We previously blogged about data protection breaches under the General Data Protection Regulation (GDPR) and how to deal with the aftermath. Since then, the Information Commissioner’s Office (ICO) has issued its first fine using the GDPR, which came into force in May 2018, and accompanying Data Protection Act 2018.
Under previous legislation, the maximum monetary penalty that could be imposed by the ICO was £500,000. Only Facebook and Equifax have been the recipients of fines at the maximum level, falling safely within the umbrella of the old thresholds.
In terms of the GDPR, however, the maximum penalty which can be imposed on an organisation for a data breach is 20 million euros (or equivalent in sterling) or 4% of its total annual turnover in the preceding financial year, whichever is higher.
This week, not one but two organisations have been handed substantial fines by the ICO which has utilised the new limits available. These are the first reported fines under the GDPR and have been levied over a year after its introduction.
The ICO has issued Notices of Intent to fine British Airways a staggering £183.39 million and hotel chain Marriott £99.2 million. Both fines relate to cyber incidents compromising customer data which the ICO indicates could have been prevented had there been suitable security arrangements in place. Interestingly, it also noted that Marriott failed in its due diligence process when acquiring the Starwood Hotels group, whose systems were responsible for the vulnerabilities.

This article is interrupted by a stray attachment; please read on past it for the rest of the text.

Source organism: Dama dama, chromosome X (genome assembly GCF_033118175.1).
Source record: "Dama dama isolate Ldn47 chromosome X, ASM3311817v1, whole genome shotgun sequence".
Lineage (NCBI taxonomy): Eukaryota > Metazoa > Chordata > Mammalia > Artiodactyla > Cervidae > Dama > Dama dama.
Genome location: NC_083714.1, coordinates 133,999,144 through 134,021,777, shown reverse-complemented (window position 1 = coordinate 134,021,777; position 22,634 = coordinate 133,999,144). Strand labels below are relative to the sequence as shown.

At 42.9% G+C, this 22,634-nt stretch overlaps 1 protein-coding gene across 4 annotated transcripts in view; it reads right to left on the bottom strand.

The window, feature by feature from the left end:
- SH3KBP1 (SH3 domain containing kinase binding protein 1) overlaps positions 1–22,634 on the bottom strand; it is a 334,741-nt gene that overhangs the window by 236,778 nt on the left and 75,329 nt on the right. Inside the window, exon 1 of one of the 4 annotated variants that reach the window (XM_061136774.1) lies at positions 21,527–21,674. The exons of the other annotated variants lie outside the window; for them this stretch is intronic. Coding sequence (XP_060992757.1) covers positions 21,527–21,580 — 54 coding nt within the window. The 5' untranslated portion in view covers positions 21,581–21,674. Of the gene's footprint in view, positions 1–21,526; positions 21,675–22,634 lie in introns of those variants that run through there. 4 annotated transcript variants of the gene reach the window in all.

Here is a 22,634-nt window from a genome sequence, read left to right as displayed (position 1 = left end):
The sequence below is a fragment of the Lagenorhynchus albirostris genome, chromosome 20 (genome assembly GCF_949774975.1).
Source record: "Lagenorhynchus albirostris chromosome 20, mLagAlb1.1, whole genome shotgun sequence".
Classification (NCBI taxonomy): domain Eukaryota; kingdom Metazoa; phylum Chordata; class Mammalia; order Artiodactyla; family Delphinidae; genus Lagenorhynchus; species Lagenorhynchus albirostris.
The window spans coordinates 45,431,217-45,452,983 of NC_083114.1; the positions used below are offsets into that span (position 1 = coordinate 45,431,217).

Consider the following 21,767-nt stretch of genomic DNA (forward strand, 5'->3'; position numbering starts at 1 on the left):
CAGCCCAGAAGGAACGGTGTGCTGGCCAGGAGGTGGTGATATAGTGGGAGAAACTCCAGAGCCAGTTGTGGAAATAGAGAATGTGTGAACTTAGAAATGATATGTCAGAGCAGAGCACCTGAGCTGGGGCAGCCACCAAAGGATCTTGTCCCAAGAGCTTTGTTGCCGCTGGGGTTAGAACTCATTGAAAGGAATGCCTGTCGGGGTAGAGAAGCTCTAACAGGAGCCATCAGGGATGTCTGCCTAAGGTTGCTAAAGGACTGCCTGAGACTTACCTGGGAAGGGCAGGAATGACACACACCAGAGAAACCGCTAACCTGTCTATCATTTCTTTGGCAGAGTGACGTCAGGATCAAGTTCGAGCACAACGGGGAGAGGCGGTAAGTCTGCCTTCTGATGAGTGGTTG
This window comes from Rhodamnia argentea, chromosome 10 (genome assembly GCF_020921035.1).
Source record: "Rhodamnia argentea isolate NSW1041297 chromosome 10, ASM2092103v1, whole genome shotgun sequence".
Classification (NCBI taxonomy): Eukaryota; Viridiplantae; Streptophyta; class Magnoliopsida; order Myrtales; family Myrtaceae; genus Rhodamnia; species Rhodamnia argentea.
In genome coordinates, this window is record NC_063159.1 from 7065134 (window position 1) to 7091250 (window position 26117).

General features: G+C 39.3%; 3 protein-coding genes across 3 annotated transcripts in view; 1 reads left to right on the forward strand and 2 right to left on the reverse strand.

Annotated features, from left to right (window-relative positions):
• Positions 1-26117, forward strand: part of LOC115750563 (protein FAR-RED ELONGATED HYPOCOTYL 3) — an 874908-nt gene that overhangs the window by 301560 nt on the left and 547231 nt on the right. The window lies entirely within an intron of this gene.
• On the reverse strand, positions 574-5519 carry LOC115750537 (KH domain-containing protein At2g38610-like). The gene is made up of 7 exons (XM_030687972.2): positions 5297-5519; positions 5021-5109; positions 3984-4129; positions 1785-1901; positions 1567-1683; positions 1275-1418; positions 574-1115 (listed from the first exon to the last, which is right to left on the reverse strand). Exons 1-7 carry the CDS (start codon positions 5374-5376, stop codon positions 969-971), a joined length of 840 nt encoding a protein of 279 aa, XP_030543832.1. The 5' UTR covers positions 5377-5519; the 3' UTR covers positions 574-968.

Unsurprisingly, both organisations reportedly intend to appeal – an option which is available for only 28 days after the Notice. Appeals are made to the General Regulatory Chamber of the First-tier Tribunal. Any monetary penalties are not retained by the ICO and instead belong to the Treasury’s Consolidated Fund.
If organisations were starting to lapse into a sense of security after a year of data protection-hyper awareness, they will no doubt be on red alert once again. One year after GDPR implementation, now might be the time to review internal data protection policies and procedures to determine how well they are working in practice.
Our data protection team can assist in ensuring that you don’t need to pay the unaffordable price of a data breach.